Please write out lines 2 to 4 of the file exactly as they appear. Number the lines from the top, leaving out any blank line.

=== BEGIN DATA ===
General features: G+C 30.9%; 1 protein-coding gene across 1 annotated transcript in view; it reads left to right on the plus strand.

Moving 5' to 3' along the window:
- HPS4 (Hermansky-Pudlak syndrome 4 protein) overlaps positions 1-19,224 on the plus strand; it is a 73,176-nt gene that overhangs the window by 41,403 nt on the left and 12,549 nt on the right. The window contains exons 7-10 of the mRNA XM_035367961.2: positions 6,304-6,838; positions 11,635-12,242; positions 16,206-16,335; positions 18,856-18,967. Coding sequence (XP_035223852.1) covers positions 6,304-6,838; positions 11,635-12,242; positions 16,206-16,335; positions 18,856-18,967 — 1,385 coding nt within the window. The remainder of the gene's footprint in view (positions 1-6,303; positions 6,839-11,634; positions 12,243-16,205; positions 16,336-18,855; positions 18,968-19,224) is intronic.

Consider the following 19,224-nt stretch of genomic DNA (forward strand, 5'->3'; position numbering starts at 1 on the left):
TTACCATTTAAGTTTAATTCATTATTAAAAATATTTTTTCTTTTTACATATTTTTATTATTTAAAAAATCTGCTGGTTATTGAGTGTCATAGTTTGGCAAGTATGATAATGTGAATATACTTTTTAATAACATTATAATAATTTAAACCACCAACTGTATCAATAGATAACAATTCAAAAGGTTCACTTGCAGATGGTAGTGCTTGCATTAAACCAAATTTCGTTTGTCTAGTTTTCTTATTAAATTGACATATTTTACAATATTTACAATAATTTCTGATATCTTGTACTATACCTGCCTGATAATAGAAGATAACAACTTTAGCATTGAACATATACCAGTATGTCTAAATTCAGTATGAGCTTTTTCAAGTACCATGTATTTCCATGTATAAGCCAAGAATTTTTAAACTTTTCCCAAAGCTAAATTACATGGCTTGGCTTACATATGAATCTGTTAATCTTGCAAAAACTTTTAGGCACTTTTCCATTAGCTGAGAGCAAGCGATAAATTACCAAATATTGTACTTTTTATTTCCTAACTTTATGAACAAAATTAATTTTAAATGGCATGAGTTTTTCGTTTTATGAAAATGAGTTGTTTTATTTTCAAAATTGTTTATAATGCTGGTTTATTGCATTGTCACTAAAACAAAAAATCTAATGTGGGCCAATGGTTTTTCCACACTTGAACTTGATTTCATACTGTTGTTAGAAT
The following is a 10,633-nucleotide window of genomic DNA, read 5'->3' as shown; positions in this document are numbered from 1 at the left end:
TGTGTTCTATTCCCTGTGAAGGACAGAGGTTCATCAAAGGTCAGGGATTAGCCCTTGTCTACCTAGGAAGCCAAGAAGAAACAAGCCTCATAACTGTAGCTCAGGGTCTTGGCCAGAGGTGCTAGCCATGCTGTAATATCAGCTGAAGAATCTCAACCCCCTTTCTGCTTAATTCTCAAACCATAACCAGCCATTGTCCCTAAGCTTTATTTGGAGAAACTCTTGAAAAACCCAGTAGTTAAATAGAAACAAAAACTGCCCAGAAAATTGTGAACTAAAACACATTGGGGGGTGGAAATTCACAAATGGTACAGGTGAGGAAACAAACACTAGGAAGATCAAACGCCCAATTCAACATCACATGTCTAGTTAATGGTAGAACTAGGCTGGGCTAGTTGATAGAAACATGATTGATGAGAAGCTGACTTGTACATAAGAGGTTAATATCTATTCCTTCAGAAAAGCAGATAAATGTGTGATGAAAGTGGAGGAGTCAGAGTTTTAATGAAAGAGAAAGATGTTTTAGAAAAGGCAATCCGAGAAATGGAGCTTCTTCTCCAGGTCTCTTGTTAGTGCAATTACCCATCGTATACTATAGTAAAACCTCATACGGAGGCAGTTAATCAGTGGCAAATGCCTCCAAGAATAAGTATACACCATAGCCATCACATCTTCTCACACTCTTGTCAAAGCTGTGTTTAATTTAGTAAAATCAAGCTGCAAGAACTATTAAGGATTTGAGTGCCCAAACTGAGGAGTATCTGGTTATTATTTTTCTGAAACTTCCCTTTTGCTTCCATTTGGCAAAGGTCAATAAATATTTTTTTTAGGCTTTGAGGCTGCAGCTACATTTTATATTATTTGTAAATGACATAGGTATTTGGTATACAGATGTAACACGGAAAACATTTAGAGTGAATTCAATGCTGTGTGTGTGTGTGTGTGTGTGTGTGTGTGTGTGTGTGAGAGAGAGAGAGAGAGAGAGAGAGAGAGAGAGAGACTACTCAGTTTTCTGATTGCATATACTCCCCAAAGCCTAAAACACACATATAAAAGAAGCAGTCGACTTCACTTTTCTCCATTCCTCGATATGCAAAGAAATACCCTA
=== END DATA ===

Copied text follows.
Moving 5' to 3' along the window:
- HPS4 (Hermansky-Pudlak syndrome 4 protein) overlaps positions 1-19,224 on the plus strand; it is a 73,176-nt gene that overhangs the window by 41,403 nt on the left and 12,549 nt on the right. The window contains exons 7-10 of the mRNA XM_035367961.2: positions 6,304-6,838; positions 11,635-12,242; positions 16,206-16,335; positions 18,856-18,967. Coding sequence (XP_035223852.1) covers positions 6,304-6,838; positions 11,635-12,242; positions 16,206-16,335; positions 18,856-18,967 — 1,385 coding nt within the window. The remainder of the gene's footprint in view (positions 1-6,303; positions 6,839-11,634; positions 12,243-16,205; positions 16,336-18,855; positions 18,968-19,224) is intronic.

Consider the following 19,224-nt stretch of genomic DNA (forward strand, 5'->3'; position numbering starts at 1 on the left):